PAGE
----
Immunizing Adolescents to Prevent Cancers
Human papillomavirus (HPV) is a common virus that can lead to cancer. About one in four people are currently infected with HPV in the United States and approximately 14 million people, including teens, become infected with HPV each year.1 In many cases the HPV infection goes away on its own, but when it does not the HPV may cause cancer in some people.
- HPV is known to cause cancers in the following locations: cervix, vagina, vulva, penis, anus, rectum and oropharynx (back of the throat including the base of the tongue and tonsils).
- Approximately 31,500 new cases of cancer in the U.S. each year are caused by HPV. Of these cancers, about 19,400 were among women and 12,100 among men.2
- Current HPV vaccines prevent over 90% of all HPV-related cancers from happening.3
MaineHealth pediatric and family medicine practices have substantially increased their up-to-date rates for HPV vaccine.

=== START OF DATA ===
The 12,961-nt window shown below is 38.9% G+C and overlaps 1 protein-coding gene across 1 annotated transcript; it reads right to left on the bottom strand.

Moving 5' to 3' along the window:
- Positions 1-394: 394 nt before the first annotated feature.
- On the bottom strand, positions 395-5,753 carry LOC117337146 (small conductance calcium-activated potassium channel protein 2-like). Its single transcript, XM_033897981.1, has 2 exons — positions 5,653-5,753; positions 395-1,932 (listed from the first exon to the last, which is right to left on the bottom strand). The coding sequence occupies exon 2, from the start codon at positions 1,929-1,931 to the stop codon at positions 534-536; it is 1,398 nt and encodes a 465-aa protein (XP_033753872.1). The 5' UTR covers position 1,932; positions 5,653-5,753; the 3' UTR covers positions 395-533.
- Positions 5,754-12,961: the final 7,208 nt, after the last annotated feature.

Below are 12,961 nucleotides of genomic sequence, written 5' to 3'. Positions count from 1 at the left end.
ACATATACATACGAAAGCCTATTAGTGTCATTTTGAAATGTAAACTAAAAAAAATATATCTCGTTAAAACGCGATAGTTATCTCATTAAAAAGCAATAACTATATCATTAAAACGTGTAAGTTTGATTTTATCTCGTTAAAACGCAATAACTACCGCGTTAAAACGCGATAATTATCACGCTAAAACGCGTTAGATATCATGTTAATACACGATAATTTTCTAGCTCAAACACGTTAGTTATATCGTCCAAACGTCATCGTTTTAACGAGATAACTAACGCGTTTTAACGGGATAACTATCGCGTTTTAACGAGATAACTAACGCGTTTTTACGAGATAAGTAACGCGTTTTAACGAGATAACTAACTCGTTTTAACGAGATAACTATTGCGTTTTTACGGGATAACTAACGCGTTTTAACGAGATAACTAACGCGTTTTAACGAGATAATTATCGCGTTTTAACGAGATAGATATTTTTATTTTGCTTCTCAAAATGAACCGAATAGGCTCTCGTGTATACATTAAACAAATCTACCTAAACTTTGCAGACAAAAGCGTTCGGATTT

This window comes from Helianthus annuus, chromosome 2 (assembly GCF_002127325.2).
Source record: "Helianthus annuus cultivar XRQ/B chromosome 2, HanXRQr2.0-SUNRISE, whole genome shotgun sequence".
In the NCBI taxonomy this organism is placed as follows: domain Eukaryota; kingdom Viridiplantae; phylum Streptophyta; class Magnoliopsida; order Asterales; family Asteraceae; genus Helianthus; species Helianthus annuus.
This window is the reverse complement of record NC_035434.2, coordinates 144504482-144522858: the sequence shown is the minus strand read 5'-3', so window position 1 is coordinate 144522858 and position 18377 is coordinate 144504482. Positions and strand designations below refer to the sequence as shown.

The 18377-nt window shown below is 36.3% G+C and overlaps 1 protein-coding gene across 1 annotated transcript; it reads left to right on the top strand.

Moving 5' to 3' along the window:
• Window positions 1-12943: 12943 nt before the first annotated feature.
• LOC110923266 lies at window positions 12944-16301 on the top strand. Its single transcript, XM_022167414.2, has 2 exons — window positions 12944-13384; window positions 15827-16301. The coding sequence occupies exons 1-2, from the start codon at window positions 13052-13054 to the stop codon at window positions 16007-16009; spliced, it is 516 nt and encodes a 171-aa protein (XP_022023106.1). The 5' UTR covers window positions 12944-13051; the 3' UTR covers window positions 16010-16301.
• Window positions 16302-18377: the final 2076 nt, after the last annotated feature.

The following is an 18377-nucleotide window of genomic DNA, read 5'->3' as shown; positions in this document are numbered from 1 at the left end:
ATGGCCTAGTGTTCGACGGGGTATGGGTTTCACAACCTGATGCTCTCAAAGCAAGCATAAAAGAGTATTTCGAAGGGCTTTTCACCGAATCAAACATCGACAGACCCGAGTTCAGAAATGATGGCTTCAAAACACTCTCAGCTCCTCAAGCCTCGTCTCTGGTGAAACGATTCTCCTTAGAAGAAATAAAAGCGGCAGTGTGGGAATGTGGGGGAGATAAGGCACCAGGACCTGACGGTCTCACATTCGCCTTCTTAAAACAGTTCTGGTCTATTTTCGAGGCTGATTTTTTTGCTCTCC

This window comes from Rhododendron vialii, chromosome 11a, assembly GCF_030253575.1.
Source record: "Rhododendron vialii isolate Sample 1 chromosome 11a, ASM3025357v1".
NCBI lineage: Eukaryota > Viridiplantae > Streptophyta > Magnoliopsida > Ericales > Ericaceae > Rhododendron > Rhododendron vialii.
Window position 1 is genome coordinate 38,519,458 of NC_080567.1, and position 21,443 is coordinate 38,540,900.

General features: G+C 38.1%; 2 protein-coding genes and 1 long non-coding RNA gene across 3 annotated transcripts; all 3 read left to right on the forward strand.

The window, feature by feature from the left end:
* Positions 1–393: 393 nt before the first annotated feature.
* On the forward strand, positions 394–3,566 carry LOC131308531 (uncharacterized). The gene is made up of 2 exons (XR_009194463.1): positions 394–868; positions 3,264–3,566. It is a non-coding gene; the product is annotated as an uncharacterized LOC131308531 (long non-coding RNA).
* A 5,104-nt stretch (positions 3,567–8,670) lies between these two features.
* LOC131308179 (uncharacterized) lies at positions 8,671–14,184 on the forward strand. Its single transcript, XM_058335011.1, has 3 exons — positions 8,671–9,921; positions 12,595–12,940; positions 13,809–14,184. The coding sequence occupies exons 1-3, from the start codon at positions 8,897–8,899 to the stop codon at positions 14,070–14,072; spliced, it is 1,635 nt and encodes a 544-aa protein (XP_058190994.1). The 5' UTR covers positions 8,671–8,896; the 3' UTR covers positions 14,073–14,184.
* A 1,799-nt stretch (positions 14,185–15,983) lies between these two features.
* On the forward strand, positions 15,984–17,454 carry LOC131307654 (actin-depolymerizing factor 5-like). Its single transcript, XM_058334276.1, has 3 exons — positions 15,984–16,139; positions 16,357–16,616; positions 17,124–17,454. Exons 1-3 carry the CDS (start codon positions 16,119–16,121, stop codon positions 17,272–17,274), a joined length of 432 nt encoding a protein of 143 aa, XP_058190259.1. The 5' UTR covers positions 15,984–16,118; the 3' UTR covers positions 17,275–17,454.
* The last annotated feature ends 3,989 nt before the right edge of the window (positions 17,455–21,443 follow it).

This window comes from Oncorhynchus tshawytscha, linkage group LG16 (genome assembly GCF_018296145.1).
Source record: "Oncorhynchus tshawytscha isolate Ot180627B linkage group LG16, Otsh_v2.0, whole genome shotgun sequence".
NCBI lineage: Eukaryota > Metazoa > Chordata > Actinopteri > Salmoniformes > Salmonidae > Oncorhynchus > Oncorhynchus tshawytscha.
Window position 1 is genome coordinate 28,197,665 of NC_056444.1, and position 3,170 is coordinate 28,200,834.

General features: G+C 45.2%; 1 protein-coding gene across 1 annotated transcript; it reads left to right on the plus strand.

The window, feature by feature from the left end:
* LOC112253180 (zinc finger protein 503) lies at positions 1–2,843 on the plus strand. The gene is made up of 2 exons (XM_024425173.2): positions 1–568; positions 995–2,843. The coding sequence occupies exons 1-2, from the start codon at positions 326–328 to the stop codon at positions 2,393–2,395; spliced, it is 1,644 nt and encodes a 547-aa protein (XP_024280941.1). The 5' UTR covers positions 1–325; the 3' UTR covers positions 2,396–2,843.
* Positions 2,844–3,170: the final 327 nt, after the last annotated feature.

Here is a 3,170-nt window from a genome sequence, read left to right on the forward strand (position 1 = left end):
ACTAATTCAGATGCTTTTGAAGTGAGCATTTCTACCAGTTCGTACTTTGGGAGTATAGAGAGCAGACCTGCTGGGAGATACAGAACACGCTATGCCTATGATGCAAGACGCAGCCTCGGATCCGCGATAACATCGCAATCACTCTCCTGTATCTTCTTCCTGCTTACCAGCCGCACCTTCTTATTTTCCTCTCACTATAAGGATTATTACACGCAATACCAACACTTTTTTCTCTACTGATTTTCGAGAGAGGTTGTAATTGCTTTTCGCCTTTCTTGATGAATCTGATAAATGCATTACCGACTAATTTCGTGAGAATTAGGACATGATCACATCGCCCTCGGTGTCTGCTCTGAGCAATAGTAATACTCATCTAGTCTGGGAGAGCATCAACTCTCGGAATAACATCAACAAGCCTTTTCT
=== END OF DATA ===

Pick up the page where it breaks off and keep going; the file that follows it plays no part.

- As of November 2017, 43% of adolescents cared for at these 37 practices were up-to-date on the full HPV vaccine series (2 or 3 doses) by their thirteenth birthday. Just one year earlier, only 30% of adolescents were up-to-date.
- Among the highest performing practices, Western Maine Health achieved a 51% up-to-date rate and Maine Medical Partners fully immunized 48% of 13-year-olds.
- In October 2017, Maine Medical Partners received the HPV Vaccine Is Cancer Prevention Champion Award for having the highest HPV vaccination rates in Region I, which includes New England and the state of New York. This award is given by the U.S. CDC, American Cancer Society and the Association of American Cancer Institutes.
While there is still room for improvement, Maine’s state HPV up-to-date rate is one of the highest in the country. Based on the National Immunization Survey data, Maine’s up-to-date rate of 56% was significantly higher than rates in 26 states, and only significantly lower than the estimated rate for Rhode Island (71%), which mandates HPV vaccination for school entry into seventh grade.4